Why We Run
The equipment is minimal. The venue is free and limitless. There’s no praying for a swell, no need for lift tickets or fresh powder, no wheels, no machinery, no license or permit. We just tie up our shoes, open the door, and go.
That purity, that simplicity, is what makes running our common language, a universal tool to each use in our own way.
If you’re ultrarunner Jim Walmsley, it’s to explore your world, to push your boundaries, to redraw your own map.
Running serves Olympian Emily Infeld as both the journey and the destination. When her physical condition went off the rails it was her commitment to running that kept her on track and ultimately reaffirmed her dedication to doing what she loved.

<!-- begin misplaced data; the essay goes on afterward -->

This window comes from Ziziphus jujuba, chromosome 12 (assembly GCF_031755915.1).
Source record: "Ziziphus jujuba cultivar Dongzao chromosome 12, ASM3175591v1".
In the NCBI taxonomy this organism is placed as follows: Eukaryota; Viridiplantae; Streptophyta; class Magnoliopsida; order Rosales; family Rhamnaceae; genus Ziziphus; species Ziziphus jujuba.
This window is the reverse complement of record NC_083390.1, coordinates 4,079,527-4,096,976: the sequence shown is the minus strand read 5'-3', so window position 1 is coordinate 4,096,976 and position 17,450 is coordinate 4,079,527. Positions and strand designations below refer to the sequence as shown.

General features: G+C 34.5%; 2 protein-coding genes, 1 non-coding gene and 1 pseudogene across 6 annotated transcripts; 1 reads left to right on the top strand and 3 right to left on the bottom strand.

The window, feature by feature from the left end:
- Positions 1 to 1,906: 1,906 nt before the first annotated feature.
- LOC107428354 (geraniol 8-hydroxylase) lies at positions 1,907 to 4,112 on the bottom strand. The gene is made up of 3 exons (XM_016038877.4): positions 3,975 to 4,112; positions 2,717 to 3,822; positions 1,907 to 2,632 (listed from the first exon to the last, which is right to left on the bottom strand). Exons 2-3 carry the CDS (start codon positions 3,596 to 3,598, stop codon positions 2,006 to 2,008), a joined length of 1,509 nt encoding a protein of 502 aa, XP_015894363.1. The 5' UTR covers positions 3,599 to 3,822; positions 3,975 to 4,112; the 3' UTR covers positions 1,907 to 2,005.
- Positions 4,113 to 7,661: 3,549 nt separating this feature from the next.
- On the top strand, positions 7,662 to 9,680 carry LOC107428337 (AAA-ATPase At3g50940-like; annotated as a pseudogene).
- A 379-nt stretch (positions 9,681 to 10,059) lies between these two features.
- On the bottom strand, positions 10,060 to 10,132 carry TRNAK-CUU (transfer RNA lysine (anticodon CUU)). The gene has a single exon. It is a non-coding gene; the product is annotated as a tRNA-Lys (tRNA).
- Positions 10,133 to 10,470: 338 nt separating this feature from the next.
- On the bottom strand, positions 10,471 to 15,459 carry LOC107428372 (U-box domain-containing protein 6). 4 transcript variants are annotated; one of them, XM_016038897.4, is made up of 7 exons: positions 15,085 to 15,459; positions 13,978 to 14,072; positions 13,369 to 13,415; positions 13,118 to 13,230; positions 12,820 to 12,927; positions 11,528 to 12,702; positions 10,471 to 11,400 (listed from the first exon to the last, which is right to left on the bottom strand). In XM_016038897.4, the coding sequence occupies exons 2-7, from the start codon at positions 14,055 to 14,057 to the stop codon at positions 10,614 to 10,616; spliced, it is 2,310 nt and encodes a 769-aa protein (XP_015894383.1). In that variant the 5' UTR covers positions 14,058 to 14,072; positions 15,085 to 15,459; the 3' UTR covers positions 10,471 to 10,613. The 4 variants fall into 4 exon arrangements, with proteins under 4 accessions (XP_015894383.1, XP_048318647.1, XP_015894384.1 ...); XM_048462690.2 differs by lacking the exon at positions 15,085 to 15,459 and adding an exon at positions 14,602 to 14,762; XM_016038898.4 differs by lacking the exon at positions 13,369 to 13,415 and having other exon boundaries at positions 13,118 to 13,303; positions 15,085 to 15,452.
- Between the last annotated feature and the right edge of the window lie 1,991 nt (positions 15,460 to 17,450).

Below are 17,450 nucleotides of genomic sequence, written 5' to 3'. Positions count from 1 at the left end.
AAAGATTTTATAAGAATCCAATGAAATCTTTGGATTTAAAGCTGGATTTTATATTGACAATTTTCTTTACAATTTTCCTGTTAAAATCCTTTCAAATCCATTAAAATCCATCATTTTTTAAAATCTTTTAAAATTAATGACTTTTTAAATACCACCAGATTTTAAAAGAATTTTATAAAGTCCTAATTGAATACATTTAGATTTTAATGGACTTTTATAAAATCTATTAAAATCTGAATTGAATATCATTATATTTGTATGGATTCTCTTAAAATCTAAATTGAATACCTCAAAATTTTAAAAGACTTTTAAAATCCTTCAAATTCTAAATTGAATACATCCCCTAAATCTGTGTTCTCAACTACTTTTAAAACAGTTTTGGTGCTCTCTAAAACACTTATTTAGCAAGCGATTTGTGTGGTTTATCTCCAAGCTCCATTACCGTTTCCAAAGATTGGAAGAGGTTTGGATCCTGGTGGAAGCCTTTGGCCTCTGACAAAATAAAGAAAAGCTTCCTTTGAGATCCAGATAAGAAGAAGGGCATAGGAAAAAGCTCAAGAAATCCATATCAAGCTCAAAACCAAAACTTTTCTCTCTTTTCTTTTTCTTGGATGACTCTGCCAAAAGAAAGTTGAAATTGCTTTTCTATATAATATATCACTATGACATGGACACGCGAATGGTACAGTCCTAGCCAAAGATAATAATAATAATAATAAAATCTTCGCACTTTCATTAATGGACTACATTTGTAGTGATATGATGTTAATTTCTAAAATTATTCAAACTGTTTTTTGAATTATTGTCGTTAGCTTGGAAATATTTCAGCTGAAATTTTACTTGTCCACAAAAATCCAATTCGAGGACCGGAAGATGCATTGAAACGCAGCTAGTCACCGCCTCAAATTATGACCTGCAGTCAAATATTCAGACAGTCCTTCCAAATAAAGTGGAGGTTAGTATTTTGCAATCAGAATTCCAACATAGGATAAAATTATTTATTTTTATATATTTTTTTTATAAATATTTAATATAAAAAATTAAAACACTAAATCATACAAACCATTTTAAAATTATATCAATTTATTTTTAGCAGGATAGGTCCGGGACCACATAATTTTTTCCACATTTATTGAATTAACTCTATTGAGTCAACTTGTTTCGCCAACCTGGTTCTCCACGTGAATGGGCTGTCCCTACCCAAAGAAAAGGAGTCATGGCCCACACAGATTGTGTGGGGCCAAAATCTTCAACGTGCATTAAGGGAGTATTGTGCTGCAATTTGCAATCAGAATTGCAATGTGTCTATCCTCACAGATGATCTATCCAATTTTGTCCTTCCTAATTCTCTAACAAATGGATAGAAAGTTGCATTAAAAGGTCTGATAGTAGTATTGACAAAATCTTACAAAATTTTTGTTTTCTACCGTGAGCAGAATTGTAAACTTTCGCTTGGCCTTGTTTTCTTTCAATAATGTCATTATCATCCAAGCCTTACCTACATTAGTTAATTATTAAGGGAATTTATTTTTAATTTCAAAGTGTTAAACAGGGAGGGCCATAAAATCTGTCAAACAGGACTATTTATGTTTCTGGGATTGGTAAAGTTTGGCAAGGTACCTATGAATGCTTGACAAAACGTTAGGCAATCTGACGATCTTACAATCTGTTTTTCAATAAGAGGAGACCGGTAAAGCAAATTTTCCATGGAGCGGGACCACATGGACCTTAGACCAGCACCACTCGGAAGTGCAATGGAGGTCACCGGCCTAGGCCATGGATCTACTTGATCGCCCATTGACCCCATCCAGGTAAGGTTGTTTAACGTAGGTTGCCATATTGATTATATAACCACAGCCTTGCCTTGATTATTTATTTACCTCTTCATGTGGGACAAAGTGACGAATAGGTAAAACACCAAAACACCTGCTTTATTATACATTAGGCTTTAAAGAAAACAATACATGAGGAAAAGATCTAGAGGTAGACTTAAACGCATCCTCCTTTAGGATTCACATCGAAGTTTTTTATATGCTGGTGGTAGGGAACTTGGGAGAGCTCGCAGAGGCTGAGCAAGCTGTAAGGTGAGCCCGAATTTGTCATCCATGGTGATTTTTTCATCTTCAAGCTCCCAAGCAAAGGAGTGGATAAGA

Clif Bar Pace Leaders Darris and Star Blackford channel running's power to get other runners outside their own bubbles. They run to share and motivate, to elevate and celebrate each other’s human experience.
And by running beyond where any visually-impaired runner has run before, triathlete Aaron Scheidies defies unchallenged assumptions and defines his own limitations. He capitalizes on the meditative state running creates to process knowledge into ideas, and ideas into action, leading the way for other visually-impaired runners.
Everyone's relationship with running is distinctly different, but it’s still running at the end of the day. It’s still putting one foot in front of the other. It’s still your body carrying you through 50 miles of rough terrain, over the race finish line, or just around the block from your home.